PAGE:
United Kingdom authorities yesterday deported 48 Nigerians who were flown into the country around 7: am in a chartered aircraft.
The deportees, 44 males and six females were said to have been deported for various offences ranging from fake, expired, overstay and involvement in drugs and other related crimes.
They were received and screened at the cargo terminal of the Murtala Muhammed International‎ Airport, Lagos‎‎ on arrival by immigration officials.
A report prepared by the Federal Airports Authority of Nigeria, FAAN, security department indicated that 48 deportees arrived at the Murtala Muhammed International Airport, Lagos at exactly 6am yesterday aboard a chartered B767 belonging to PITAN Airways with registration number ETA.
According to the report, the deportees were made of 44 males and four females. Some of them were taken to state criminal investigations department, Alagbon, Lagos, depending on the crimes they committed.
A top FAAN security official who was at the airport during their arrival said deportation of Nigerians is a recurring phenomenon, adding that there are many of the citizens who flee Nigeria in search of the proverbial Golden Fleece.
One of the deportees said he was arrested by British Police and was not allowed to even take his belongings before being deported. The few others who claimed that they don’t have relatives in Lagos, were stranded at the airport.
Recently, Nigeria expressed concern over UK’s plan to deport 29,000 Nigerians, and has insisted that due process be followed before Nigerians are moved out from the UK.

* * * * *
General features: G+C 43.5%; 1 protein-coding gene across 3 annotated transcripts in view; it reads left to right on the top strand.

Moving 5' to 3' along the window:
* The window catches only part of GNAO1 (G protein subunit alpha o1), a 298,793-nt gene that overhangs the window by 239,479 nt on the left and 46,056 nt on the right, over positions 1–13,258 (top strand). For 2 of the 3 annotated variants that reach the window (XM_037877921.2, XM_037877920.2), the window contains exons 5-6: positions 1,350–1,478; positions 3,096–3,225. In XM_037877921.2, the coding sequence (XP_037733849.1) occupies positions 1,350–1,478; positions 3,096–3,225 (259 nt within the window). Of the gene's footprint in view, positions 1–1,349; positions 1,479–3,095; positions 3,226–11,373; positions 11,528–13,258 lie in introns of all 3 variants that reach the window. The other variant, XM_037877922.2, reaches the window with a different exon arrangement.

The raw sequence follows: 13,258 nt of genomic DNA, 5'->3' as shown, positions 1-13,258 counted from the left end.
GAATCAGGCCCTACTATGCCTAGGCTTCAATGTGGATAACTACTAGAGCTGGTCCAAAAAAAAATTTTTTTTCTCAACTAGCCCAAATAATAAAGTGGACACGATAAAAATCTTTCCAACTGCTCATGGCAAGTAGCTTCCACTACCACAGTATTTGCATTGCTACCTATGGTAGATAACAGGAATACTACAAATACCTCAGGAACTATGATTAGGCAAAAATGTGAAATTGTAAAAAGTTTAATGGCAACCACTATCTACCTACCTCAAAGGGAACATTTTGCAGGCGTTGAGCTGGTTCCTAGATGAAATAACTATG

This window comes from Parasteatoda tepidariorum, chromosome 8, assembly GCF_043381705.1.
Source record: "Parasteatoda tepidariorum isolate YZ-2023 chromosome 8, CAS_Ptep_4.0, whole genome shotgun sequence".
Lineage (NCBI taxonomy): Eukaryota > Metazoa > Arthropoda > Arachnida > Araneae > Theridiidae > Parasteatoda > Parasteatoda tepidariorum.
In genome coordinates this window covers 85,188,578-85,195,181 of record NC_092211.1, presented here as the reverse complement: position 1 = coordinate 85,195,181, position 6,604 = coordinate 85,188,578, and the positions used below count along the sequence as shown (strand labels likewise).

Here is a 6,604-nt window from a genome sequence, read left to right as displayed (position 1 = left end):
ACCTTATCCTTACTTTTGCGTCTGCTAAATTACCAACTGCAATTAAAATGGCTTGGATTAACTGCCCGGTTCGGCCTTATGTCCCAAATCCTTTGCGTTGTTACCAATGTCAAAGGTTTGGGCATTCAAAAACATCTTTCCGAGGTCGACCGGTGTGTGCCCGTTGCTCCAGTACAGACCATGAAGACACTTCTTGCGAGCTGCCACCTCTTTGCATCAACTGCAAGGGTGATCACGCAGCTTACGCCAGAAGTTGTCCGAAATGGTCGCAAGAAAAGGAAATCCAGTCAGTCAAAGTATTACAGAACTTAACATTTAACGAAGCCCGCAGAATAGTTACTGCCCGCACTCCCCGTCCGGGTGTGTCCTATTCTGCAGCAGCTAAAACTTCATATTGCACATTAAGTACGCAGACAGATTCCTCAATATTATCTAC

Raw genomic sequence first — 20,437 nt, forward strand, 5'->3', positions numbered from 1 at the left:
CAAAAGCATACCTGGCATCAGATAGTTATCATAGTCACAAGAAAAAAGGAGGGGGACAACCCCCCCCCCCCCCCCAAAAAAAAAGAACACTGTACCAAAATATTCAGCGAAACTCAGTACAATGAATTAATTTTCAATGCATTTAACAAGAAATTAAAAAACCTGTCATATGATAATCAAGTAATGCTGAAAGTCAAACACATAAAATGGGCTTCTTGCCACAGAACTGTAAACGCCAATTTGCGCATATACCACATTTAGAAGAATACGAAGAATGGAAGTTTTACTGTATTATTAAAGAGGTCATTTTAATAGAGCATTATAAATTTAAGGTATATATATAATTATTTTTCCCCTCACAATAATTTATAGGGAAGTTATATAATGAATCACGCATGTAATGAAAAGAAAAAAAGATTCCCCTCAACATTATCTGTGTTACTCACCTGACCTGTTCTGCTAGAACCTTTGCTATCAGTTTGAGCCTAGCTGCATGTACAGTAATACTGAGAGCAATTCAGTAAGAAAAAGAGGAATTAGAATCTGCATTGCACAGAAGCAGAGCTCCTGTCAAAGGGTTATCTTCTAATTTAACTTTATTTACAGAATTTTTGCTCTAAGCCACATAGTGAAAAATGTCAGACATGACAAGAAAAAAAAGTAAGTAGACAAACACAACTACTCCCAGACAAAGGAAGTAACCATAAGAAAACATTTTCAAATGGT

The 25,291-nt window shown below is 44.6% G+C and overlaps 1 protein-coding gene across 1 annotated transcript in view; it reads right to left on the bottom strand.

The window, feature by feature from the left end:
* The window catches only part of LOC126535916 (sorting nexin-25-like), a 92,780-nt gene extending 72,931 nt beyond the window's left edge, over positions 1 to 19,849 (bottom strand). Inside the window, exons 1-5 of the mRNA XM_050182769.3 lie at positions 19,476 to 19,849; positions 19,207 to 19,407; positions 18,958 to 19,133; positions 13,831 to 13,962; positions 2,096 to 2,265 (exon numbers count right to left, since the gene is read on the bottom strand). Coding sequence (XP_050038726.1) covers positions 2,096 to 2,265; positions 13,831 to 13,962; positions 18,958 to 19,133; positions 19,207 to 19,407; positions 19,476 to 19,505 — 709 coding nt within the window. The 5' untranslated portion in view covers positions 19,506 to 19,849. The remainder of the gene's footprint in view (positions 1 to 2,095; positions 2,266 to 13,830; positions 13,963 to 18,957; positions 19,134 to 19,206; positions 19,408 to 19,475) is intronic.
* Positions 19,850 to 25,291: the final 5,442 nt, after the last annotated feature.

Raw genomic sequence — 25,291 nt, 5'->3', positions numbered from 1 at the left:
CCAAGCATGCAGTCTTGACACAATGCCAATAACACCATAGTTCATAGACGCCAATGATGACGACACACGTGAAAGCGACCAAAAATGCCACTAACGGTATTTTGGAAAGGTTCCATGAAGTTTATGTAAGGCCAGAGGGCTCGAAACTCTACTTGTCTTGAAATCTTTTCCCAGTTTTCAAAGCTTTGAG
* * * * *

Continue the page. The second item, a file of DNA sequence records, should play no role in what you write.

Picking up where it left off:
Recently, the Acting Nigerian High Commissioner in London, Mr. Olukunle Bamgbose, bemoaned the migration and removal policy of the UK Government, which has placed a deportation tag on 29,000 Nigerians. He said that the migration policy was a result of the mi¬gration crisis created by the troubled regions in the world.
“I think about 29,000 Nigerians have been designated to be deported. We are insisting that due process must be followed before Nigerians are really removed from the UK to Nigeria,” he said.
Bamgbose gave four conditions that should be met by the UK immigration office before the commission could accept the migration and deportation agenda.
“First, we must ensure that they are really Nigerians; they are medically fit to travel; all the legal processes must have been completed and that they have roles to play in Nigeria. You do not expect someone who has not been to Ni¬geria for 30 to 40 years, and does not have any fam¬ily, to be deported just like that. If he is deported, he will constitute social problems to us in Nigeria; so these are the sore points that we have at the moment,” the envoy said.
‎It learnt that two anti-deportation activists stormed the gate of an immigration centre near London’s Heathrow airport, in an attempt to stop a chartered flight to Nigeria from leaving.
According to reports, they were part of a group of activists that on Tuesday evening protested the UK government’s decision to deport hundreds of illegal migrants to Africa.
The protesters formed a blockade in a bid to stop a bus carrying the deportees from the centre to Stanstead airport for a flight to Nigeria, Ghana and Sierra Leone.‎

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